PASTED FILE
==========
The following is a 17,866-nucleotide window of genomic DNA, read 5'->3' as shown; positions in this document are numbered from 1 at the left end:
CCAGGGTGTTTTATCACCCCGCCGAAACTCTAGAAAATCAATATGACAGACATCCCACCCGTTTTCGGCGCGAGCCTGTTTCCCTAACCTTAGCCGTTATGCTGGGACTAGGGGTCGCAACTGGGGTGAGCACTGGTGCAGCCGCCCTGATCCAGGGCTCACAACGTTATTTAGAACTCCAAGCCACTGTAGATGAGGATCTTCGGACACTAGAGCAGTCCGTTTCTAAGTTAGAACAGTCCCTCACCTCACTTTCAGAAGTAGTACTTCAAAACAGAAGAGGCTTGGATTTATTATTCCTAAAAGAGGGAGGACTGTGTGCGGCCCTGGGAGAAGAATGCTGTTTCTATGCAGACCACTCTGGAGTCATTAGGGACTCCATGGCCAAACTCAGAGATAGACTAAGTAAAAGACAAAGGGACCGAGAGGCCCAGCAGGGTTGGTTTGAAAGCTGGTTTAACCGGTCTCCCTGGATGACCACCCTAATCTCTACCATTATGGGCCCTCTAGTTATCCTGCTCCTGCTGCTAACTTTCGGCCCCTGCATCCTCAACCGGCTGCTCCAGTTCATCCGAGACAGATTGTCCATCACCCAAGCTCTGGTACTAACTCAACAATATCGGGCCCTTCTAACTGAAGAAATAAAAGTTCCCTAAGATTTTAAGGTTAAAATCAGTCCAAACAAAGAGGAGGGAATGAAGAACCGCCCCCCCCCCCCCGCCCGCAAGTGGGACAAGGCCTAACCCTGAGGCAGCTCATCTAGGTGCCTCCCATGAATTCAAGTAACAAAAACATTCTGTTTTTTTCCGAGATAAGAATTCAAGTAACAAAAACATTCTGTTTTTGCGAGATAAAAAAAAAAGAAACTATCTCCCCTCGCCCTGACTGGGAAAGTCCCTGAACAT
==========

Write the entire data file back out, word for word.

The following is a 17,866-nucleotide window of genomic DNA, read 5'->3' as shown; positions in this document are numbered from 1 at the left end:
CCAGGGTGTTTTATCACCCCGCCGAAACTCTAGAAAATCAATATGACAGACATCCCACCCGTTTTCGGCGCGAGCCTGTTTCCCTAACCTTAGCCGTTATGCTGGGACTAGGGGTCGCAACTGGGGTGAGCACTGGTGCAGCCGCCCTGATCCAGGGCTCACAACGTTATTTAGAACTCCAAGCCACTGTAGATGAGGATCTTCGGACACTAGAGCAGTCCGTTTCTAAGTTAGAACAGTCCCTCACCTCACTTTCAGAAGTAGTACTTCAAAACAGAAGAGGCTTGGATTTATTATTCCTAAAAGAGGGAGGACTGTGTGCGGCCCTGGGAGAAGAATGCTGTTTCTATGCAGACCACTCTGGAGTCATTAGGGACTCCATGGCCAAACTCAGAGATAGACTAAGTAAAAGACAAAGGGACCGAGAGGCCCAGCAGGGTTGGTTTGAAAGCTGGTTTAACCGGTCTCCCTGGATGACCACCCTAATCTCTACCATTATGGGCCCTCTAGTTATCCTGCTCCTGCTGCTAACTTTCGGCCCCTGCATCCTCAACCGGCTGCTCCAGTTCATCCGAGACAGATTGTCCATCACCCAAGCTCTGGTACTAACTCAACAATATCGGGCCCTTCTAACTGAAGAAATAAAAGTTCCCTAAGATTTTAAGGTTAAAATCAGTCCAAACAAAGAGGAGGGAATGAAGAACCGCCCCCCCCCCCCCGCCCGCAAGTGGGACAAGGCCTAACCCTGAGGCAGCTCATCTAGGTGCCTCCCATGAATTCAAGTAACAAAAACATTCTGTTTTTTTCCGAGATAAGAATTCAAGTAACAAAAACATTCTGTTTTTGCGAGATAAAAAAAAAAGAAACTATCTCCCCTCGCCCTGACTGGGAAAGTCCCTGAACAT